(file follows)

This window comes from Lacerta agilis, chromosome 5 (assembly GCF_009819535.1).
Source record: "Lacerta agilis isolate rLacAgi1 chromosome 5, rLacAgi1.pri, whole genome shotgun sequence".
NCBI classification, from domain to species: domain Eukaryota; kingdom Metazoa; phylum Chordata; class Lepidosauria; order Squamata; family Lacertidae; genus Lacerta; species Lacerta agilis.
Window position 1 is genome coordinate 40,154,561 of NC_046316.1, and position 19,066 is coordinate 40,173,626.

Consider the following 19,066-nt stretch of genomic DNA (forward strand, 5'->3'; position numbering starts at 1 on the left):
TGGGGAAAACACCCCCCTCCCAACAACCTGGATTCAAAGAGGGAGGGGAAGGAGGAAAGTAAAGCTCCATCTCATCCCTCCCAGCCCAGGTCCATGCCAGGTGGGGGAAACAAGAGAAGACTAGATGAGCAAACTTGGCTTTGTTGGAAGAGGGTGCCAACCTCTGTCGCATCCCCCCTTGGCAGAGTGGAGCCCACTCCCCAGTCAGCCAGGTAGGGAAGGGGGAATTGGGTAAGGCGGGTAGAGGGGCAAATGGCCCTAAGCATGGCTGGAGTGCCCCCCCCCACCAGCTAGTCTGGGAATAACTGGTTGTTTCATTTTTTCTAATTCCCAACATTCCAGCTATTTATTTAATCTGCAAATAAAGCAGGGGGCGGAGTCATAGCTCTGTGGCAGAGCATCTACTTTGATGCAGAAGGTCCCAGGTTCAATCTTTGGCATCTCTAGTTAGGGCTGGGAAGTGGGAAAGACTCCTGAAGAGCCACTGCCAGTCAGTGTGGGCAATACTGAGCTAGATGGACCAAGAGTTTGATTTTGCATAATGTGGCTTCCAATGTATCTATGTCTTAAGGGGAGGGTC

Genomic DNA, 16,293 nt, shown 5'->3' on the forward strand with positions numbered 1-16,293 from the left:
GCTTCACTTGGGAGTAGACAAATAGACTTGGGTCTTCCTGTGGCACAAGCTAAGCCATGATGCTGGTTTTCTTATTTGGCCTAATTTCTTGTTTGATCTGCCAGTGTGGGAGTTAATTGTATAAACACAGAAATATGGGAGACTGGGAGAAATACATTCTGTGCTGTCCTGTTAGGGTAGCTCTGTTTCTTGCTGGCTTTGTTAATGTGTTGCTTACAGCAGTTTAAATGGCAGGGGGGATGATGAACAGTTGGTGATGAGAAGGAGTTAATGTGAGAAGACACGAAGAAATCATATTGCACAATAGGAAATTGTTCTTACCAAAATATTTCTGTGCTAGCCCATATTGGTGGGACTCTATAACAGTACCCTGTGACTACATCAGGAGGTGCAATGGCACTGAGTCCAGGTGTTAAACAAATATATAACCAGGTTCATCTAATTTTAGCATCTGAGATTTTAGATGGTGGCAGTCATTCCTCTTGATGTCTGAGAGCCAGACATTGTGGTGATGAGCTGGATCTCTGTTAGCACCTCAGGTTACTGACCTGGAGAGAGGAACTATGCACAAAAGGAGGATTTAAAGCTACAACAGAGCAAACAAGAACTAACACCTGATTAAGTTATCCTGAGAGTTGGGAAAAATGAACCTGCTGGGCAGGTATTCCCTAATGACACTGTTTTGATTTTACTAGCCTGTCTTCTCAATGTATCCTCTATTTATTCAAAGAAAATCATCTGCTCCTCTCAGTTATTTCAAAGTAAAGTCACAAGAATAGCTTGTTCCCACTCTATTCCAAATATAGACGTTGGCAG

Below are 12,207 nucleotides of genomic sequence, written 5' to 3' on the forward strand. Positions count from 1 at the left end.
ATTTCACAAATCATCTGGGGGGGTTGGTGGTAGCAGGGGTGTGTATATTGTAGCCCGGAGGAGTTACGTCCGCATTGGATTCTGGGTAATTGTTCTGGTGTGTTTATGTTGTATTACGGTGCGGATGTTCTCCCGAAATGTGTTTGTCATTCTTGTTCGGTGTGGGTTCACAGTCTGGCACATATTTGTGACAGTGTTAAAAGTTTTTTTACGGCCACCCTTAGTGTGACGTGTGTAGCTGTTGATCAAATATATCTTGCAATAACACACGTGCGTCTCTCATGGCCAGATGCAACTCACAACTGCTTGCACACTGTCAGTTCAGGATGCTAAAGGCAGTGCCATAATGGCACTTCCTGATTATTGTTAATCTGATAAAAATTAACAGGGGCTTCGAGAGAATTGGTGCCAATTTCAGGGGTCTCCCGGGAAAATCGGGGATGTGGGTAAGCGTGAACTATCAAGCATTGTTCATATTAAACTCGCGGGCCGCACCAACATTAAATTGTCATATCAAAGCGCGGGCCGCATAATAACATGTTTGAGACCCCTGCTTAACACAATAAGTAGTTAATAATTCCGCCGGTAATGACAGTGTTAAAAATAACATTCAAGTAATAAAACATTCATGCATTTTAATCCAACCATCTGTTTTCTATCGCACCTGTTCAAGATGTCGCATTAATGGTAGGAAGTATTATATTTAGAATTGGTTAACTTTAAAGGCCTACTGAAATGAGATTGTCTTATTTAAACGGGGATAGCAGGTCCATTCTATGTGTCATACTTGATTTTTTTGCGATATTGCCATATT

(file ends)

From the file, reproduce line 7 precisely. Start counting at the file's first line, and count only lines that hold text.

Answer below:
Genomic DNA, 16,293 nt, shown 5'->3' on the forward strand with positions numbered 1-16,293 from the left: